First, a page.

IN PRAISE OF SWEEPING
Two of my neighbors are proud owners of gas-powered leaf blowers. On any given weekend, the air is filled with the jet-engine whine of their turbo-charged hair dryers as they walk around their yards creating miniature tornadoes of swirling leaves and dust.
I prefer to do things the old-fashioned way and use a broom. It’s not one of those wooden handled, straw brooms grandmothers used to sweep out the kitchen, but a high-tech one with a PVC handle and an extra-wide head with durable, synthetic bristles cut at an angle. What takes me an hour my neighbors can do in ten minutes flat. One neighbor, out of pity, offered to let me use his leaf blower, but I politely declined, mumbling rather apologetically that I enjoyed sweeping. And I do. Instead of noise comparable to a busy flight deck on an aircraft carrier, the only sound my broom makes is a gentle swish, swish, swishing as I sweep the driveway and the walkway leading up to the front door.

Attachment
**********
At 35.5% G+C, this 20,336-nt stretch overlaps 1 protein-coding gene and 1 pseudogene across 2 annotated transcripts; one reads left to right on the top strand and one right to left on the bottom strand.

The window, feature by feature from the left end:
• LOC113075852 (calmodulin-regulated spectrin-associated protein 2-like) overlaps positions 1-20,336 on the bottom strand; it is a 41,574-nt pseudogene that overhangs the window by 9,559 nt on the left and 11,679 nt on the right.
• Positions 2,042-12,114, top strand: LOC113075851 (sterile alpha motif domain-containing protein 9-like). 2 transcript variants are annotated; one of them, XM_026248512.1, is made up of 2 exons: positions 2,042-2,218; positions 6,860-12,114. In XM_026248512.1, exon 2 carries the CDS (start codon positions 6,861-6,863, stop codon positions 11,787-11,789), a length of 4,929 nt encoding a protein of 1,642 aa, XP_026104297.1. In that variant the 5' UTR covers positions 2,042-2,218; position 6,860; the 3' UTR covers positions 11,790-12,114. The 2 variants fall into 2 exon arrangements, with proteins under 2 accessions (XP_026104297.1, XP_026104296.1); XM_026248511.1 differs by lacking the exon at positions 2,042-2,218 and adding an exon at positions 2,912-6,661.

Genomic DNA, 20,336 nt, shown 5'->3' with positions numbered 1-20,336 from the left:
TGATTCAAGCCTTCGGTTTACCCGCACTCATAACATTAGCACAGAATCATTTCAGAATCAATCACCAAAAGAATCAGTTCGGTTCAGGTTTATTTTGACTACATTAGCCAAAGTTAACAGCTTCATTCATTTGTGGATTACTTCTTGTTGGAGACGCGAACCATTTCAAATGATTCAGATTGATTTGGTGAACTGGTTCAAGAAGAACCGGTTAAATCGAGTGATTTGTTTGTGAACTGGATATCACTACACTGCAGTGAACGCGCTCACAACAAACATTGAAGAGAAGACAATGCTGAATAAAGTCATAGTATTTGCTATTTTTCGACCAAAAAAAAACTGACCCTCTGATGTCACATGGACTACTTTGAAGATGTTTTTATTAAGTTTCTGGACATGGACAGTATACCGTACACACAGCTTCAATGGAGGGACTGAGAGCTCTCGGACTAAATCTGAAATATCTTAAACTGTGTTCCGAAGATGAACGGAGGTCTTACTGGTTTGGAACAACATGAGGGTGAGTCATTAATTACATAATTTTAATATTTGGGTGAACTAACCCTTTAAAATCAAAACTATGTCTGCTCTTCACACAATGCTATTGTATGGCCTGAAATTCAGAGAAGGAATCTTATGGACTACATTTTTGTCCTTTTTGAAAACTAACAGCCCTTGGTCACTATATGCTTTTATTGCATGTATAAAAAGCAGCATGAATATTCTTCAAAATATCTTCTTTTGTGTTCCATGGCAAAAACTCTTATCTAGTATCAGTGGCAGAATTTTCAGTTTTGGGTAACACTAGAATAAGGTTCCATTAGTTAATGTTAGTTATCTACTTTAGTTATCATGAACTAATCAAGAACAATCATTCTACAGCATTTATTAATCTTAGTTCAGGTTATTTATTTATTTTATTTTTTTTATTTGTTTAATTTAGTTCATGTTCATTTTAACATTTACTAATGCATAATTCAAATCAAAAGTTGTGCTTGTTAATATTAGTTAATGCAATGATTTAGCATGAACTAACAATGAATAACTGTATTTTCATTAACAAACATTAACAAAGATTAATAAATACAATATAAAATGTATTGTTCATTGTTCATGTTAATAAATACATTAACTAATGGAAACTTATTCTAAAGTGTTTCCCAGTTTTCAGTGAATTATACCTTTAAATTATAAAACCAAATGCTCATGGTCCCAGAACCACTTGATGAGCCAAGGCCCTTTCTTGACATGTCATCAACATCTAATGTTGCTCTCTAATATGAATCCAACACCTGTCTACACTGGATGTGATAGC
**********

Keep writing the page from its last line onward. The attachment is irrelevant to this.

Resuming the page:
In Zen monasteries, monks use bamboo brooms to sweep the temple grounds as part of their training. Like any rhythmic, repetitive activity, sweeping is conducive to meditation. To sweep properly, one must have the correct mindset which is to “become one with the broom” so that it becomes an extension of one’s body. You simple cannot achieve such a state of mind while wielding a noisy leaf blower. In fact, while sweeping the driveway, the idea for this essay quietly came to mind.